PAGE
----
Genotoxic Treatment of Triple-Negative Breast Cancer Highly Up-Regulates Expression of miR-181a, Increasing Chemotherapy Resistance, Enhancing Cancer Cell Survival, and Promoting Metastasis; Earlier Exosome Results Support New Data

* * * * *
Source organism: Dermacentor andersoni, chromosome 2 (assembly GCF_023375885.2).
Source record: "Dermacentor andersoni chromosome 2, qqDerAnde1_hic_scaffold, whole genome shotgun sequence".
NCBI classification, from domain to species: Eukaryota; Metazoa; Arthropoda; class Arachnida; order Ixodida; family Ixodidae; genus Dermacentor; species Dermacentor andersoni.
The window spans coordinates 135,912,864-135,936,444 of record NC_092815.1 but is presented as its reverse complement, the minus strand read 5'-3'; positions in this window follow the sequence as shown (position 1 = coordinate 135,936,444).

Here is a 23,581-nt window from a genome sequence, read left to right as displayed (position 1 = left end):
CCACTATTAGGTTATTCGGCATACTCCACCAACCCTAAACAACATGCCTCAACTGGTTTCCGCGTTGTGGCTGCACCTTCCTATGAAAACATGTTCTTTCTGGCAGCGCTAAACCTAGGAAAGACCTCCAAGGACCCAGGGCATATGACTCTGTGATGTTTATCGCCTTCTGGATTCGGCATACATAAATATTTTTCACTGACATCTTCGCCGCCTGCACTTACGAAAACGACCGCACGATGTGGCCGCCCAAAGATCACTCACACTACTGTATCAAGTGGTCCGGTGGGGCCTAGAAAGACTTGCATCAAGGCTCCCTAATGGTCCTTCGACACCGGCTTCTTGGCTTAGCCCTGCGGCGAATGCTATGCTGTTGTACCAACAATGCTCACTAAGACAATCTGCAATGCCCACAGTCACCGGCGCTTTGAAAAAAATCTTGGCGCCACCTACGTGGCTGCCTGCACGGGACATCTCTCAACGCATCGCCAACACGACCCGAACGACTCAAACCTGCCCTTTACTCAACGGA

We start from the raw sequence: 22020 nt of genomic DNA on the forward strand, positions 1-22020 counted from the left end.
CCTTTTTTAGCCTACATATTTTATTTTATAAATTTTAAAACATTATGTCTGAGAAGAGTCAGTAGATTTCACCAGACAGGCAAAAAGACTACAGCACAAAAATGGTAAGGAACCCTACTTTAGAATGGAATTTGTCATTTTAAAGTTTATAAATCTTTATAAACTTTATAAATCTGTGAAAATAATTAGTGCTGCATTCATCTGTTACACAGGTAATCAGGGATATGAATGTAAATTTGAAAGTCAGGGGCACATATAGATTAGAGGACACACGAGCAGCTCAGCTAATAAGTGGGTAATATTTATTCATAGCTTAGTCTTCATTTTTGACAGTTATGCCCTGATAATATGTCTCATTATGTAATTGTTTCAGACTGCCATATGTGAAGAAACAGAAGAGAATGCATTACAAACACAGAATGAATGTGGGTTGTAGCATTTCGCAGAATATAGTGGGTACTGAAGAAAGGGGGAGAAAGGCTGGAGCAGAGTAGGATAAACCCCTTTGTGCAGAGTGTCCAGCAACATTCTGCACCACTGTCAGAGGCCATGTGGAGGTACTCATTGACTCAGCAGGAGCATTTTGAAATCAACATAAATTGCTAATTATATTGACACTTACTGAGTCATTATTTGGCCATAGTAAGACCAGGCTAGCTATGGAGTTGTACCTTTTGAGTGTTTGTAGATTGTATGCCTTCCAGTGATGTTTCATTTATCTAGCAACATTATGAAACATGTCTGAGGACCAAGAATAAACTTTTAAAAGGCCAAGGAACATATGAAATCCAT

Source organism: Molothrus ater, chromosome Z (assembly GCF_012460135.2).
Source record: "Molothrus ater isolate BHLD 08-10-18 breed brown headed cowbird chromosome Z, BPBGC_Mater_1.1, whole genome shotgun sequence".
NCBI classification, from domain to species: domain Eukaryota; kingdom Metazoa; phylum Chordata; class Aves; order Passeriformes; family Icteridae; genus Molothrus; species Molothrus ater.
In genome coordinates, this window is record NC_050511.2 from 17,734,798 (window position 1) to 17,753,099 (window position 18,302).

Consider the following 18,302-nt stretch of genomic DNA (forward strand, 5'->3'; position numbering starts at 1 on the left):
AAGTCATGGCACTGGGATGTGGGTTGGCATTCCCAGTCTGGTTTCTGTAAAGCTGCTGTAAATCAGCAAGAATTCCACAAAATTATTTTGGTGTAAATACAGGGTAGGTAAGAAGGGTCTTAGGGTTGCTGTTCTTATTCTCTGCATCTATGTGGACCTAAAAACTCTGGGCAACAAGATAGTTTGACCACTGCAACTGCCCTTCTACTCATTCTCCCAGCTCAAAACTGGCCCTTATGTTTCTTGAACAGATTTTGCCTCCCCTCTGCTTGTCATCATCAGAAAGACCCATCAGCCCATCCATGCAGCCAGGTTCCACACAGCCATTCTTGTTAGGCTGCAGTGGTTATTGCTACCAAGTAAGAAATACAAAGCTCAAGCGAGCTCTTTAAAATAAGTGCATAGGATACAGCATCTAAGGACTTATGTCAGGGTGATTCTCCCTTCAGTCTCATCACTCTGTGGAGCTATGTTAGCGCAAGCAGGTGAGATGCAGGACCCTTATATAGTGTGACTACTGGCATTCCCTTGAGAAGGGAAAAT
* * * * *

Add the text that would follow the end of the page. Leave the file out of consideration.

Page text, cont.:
An international team of researchers has shown that genotoxic treatment of triple-negative breast cancers (TNBCs) causes significant up-regulation of miR-181a in TNBCs and enhances both TNBC survival (chemotherapeutic resistance) and metastasis upon treatment with doxorubicin, a genotoxic drug. Genotoxic treatments are ones that induce damage to the genetic material in cells through interaction with the DNA sequence and structure. In a report published online on June 1, 2015 in Oncogene, scientists described finding that high miR-181a levels were consistently associated with poor disease-free survival and poor overall survival after treatments in breast cancer patients. The researchers believe that their data suggests that miR-181a induction plays a critical role in promoting therapeutic resistance and aggressive behavior of TNBC cells upon genotoxic treatment. Antagonizing miR-181a, therefore, may serve as a promising strategy to sensitize TNBC cells to chemotherapy and mitigate metastasis. The title of the Oncogene article is “Induction of miRNA-181a by Genotoxic Treatments Promotes Chemotherapeutic Resistance and Metastasis in Breast Cancer.” The authors further showed that the up-regulation of miR-181a was orchestrated by transcription factor STAT3 whose activation depended on NF-κB-mediated IL-6 induction in TNBC cells upon genotoxic treatment. The scientists noted that STAT3 not only directly bound to the MIR181A1 promoter to drive transcription, but also facilitated the recruitment of MSK1 to the same region where MSK1 promoted a local active chromatin state by phosphorylating histone H3.
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